The Man Killer: Prostate Cancer

The Man Killer: Prostate Cancer

Image courtesy of Stuart Miles at FreeDigitalPhotos.net

Image courtesy of Stuart Miles at FreeDigitalPhotos.net

Prostate cancer is the male equivalent of breast cancer, which plagues millions of women. Fortunately, a little precaution can reduce the dangers of prostate cancer, and might even help save your life. It is crucial for men to pay attention to their health, especially as they age. Prostate cancer is the third major cause of cancer-related deaths in men. Many men do not realize the severity of this hazardous disease and fail to receive regular prostate checkups.

The Man Killer: Prostate Cancer

Prostate cancer starts with the growth of a malignant tumor inside the prostate gland and spreads by extending into the bladder, seminal vesicles, and peritoneal cavity. It eventually metastasizes to the bones, lymph nodes, lungs, liver, and kidneys. The cause of prostate cancer is unknown, although recent studies find a small relation between increased testosterone levels and high dietary fat intake. Prostate cancer is rarely occurs in men under 40 years of age. The highest level of occurrence is greatest in African-American men over 60 years old. Increased occurrence is also associated environmental exposure to cadmium, a metallic element. The lowest incidence of prostate cancer occurs in vegetarians.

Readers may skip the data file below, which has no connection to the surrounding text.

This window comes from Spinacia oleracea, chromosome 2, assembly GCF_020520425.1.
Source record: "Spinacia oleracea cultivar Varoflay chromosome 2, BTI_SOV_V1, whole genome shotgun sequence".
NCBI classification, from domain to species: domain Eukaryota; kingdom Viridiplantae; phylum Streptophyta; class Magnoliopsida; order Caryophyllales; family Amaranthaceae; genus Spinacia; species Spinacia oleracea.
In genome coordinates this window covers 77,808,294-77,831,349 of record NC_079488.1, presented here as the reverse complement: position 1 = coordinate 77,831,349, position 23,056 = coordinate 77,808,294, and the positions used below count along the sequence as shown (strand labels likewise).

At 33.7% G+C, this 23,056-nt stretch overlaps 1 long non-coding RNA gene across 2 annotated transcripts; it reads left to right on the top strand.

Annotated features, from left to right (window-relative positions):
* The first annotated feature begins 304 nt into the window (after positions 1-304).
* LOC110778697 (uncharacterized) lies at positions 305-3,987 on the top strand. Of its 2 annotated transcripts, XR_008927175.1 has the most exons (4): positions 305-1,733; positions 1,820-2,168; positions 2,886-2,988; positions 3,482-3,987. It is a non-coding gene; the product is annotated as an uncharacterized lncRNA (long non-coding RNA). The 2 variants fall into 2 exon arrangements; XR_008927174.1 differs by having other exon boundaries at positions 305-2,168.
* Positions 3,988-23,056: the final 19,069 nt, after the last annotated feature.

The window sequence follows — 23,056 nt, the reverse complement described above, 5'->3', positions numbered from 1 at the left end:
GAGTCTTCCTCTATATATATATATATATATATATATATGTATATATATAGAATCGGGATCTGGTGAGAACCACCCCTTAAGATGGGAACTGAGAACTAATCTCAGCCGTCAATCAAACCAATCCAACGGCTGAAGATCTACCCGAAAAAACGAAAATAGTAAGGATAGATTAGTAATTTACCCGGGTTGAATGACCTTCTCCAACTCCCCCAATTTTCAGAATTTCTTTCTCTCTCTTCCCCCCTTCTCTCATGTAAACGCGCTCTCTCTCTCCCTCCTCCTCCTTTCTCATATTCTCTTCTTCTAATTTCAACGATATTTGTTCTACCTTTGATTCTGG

The cancer is classified based on the tumor’s aggressiveness and the degree it affects surrounding tissue. Most prostate cancers are staged or characterized by utilizing the Whitmore-Jewett system (A B C D system). The system groups tumors using the following scale: A: Tumor that cannot be detected by touch but only through microscopic tissue sampling. B: Tumor that can be detected digital inspection and is still confined to the prostate. C: Spreading of the tumor beyond the prostate gland. D: The cancer has advanced to regional lymph nodes.

Risk factors The risk factors are well researched but commonly misunderstood. Some studies show positive associations with age, race, family history, and diet. Age: Prostate cancer is particularly common among older men. Its occurrence has been reported in over 4 0 percent of men aged seventy years or older. Race: Extreme variations in the number of cases and mortality rate of prostate cancer have been observed among different countries and in racial and ethnic groups. African-Americans suffers the highest mortality levels for prostate cancer in the world, followed by white males in Scandinavian countries. Asian males have the lowest mortality rate. Family History: Studies report that men who have family histories of prostate cancer, fathers or brothers, are two or three times more likely to develop the disease. Diet: The main component associated with prostate cancer is consumption of fats and obesity. Individuals can actually reduce his chances of developing prostate cancer by modifying their diet and controlling their weight.

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